Does The Bible Teach Necessity As a Defense (or permitted exception) to Incest?

Blasphemy Channel: Bible History #1 (Sodom & Gomorrah)

In my last post I noted, if one wants to justify (the normally prohibited kinds of) incest (as noted, if you extend “incest” beyond the nuclear family, we are all distant cousins), perhaps one could use, NOT same sex marriage but the Bible itself in certain circumstances (though what that Columbia U Prof. did probably doesn’t qualify under the exception).

The Bible does in some sense prohibit incest like it prohibits lying and rebellion against government. I used those latter two as examples because there is debate as to just how “absolutely” the Bible prohibits those things. We’ve all heard “there are no absolutes” to which good, Bible believing non-relativist believers balk. “No, there is truth in black and white”.

But even regarding something so elementary as lying, there is an arguable biblical defense of “righteous deception” that accords with the reductio, “would you tell Nazis who knocked on your door whether you were hiding Jews in your attic?”

Likewise with Romans 13, the biblical-Christian case for “rebellion” (if there is one) relies on the idea that the Romans 13 prohibition against rebellion, properly understood, is a general rule that is qualified with exceptions. If an exception does not exist (which some/many biblical Christians claim) then the American Revolution was not a biblically justified act. (What do you value more, the American Founding or the Bible?)

As an attorney, I’m familiar with the common law rule that “necessity is a defense to all crimes against homicide” (likewise with duress). Does the Bible, arguably, teach the same thing on incest? Imagine in the present day a twenty something brother and sister, with drop dead gorgeous good looks/physical appearances stranded via a plane crash on the Island of Eden as a result of a huge calamity which, as far as they know, killed millions of people (perhaps much more, perhaps they are the last two survivors on Earth). Fortuitously (or Providentially), they have what they need on that island to survive.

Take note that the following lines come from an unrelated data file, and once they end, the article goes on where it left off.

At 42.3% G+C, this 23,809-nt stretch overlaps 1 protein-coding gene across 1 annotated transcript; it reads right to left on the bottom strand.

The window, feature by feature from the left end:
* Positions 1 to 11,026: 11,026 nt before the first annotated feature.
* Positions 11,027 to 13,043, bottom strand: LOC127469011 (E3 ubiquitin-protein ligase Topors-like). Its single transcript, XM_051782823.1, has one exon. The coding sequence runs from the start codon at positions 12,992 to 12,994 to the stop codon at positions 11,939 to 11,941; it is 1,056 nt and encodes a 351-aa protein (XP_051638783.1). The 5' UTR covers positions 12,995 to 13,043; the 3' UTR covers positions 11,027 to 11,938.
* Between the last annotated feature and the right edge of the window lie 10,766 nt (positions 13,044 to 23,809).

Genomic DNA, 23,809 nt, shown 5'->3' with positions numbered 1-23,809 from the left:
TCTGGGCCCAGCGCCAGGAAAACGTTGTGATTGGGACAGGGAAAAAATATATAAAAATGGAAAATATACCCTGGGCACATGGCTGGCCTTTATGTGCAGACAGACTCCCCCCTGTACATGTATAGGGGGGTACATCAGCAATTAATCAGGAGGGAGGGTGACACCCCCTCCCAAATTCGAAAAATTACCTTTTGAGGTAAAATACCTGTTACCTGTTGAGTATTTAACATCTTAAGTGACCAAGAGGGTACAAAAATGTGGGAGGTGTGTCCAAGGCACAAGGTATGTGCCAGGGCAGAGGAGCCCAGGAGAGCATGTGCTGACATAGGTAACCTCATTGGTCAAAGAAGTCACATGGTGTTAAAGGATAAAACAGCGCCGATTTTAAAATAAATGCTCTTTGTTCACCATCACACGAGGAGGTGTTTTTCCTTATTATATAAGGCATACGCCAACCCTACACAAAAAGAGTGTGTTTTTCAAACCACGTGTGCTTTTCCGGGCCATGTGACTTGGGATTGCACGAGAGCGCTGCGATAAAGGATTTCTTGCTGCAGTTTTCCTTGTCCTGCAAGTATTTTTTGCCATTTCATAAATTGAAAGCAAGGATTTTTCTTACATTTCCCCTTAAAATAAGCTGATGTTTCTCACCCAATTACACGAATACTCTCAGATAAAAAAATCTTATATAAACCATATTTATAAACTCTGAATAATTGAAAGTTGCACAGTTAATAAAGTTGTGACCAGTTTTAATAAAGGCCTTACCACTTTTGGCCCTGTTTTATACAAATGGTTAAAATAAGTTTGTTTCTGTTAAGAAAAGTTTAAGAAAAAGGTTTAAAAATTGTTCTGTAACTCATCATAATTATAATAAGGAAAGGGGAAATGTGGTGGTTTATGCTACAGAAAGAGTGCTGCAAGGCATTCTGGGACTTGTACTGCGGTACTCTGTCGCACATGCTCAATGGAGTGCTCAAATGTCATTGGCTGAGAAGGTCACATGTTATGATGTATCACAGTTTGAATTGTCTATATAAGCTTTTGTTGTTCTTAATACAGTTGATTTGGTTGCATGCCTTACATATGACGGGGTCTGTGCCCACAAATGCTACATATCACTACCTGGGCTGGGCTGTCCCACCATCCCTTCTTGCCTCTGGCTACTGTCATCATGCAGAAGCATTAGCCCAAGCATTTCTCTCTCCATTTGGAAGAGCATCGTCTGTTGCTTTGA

Now, they may have such a strong incest aversion that the answer is already made for them. But maybe not. What do they do, using the Bible as a guide? There are the general, above linked incest prohibitions. But there is also the Garden of Eden, which, literally interpreted, means all humanity came from two human beings, necessitating either brother and sister or some other kind of incest. There is also, from the literalistic perspective, the story of the 8 humans left after the Noahic flood which likewise necessitates some kind of incestuous reproduction.

Finally, there is the story of Lot and his daughters. I had to reread this one after someone informed me via email that the context of the tale is clearly anti-incest. I’m not so sure.

As the Bible says in Genesis:

31 One day the older daughter said to the younger, “Our father is old, and there is no man around here to give us children—as is the custom all over the earth. 32 Let’s get our father to drink wine and then sleep with him and preserve our family line through our father.”

33 That night they got their father to drink wine, and the older daughter went in and slept with him. He was not aware of it when she lay down or when she got up.

34 The next day the older daughter said to the younger, “Last night I slept with my father. Let’s get him to drink wine again tonight, and you go in and sleep with him so we can preserve our family line through our father.” 35 So they got their father to drink wine that night also, and the younger daughter went in and slept with him. Again he was not aware of it when she lay down or when she got up.

36 So both of Lot’s daughters became pregnant by their father. 37 The older daughter had a son, and she named him Moab[g]; he is the father of the Moabites of today. 38 The younger daughter also had a son, and she named him Ben-Ammi[h]; he is the father of the Ammonites[i] of today.

There are two competing contextual themes here. One, the anti-incest idea that the daughters had to get the father drunk — therefore, they all knew something was wrong with what they were about to do. Versus, two the necessity in preserving the bloodline, the idea that they felt they had no other choice to fulfill the biblical command to “be fruitful and multiply.” And this necessity defense also resonates with the story of the Garden of Eden AND the propagation of the human species after the Noahic flood.

The Bible, seemingly, is precisely the opposite of a “book of absolutes.”

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13 thoughts on “Does The Bible Teach Necessity As a Defense (or permitted exception) to Incest?

  1. Jon, what do you make of the fact that the younger women in the story are conscious of what they are doing, acknowledging that it was on some level wrong, while the father is unaware of what was going on and therefore avoided having to work through the moral calculus? Does this dovetail with the idea of woman-as-temptress seen in the Garden of Eden story?